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“My dream is that the couple gets an appointment for 9 a.m. and they will be out at 9.30 a.m.,” he said. “During those 30 minutes, they will have drunk a cup of coffee with some cookies, and in these 30 minutes they should have done whatever they need to do…. When they will speak to the rabbi or rebbetzin or whoever they speak to, they will be inspired, and after 30 minutes they will say: ‘That’s it’? So fast, so easy, so nice?”
Stav’s vision goes beyond smiling employees and coffee machines to confront some of the deep problems facing the rabbinate. Couples are supposed to go to their local rabbinate office, but registrars in some regions of Israel refuse marriage applications for which one or both applicants are converts out of a mistrust of conversion procedures. They do so even though the conversions are actually supervised by the very rabbinate that employs them, but as registrars are tenured, the chief rabbis are unable to fire them.
Stav is promising to deregulate marriage registration, allowing any Israeli Jew to register his or her marriage at any regional rabbinate office. With couples free to go wherever they want, offices that give couples a hard time will soon find themselves abandoned for friendlier offices, he said.
Stav wants to make not only rabbinate offices more welcoming, but also remodel the Israeli face of the Jewish religion in general. The state-run Conversion Authority works slowly and bureaucratically, deterring hundreds of thousands of immigrants from the former USSR who have Jewish lineage but who are not halachically Jewish. They miss many of the benefits of being Jewish in Israel relating to marriage, burial and passing on their Jewishness to their children. In 2011 the state’s Conversion Authority performed just 4,293 conversions, compared with 8,008 in 2007. From 2008 to 2010, the number of conversions dropped to 4,645 from 6,221.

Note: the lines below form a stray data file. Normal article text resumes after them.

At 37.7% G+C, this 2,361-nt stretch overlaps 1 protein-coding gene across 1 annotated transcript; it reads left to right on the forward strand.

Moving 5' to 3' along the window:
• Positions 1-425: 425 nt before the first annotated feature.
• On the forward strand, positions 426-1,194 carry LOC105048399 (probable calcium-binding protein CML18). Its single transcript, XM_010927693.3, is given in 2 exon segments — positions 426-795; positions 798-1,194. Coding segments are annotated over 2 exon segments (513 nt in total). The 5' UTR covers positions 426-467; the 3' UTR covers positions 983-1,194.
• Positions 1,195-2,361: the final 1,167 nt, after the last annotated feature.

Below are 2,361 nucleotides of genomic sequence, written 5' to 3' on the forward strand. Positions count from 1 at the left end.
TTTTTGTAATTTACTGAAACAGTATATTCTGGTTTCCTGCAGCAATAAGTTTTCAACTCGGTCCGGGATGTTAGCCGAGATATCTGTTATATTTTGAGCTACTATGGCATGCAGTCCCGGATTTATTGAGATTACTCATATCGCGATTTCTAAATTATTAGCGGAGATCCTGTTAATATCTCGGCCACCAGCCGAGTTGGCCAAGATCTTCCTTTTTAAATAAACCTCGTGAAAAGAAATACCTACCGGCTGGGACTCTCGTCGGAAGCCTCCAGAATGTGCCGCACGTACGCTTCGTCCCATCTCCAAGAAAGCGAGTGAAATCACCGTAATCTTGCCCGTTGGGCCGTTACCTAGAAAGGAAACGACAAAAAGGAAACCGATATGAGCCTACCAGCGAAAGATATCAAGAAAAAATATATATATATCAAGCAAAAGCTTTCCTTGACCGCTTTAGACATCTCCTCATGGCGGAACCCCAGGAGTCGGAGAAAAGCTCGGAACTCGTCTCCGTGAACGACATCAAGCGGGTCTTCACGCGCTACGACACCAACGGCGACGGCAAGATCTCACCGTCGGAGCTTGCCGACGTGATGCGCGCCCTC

Part of the problem, Stav said, is that when potential converts meet with religious officials, they feel like they are being “investigated by an agent of the police or a Mossad agent.” Instead of treating conversion candidates with suspicion, he wants to welcome them in and try to attract others, convincing them that there is a value to becoming Jewish. Conversion studies will take on more of a component of Jewish philosophy alongside Jewish law.
He and his Tzohar colleagues are concerned that if large numbers of Israelis who identify culturally as Jewish remain halachically non-Jewish, and if marriage registration isn’t overhauled and more couples are driven to avoid Israeli marriage, the government will have no choice but to introduce civil marriage. If this scenario unfolds, he fears, within a few decades millions of Israelis will be halachically non-Jewish. “We feel that if we don’t change the system, we’ll have to confront in 10 to 15 years a society that is divided into two nations,” he said.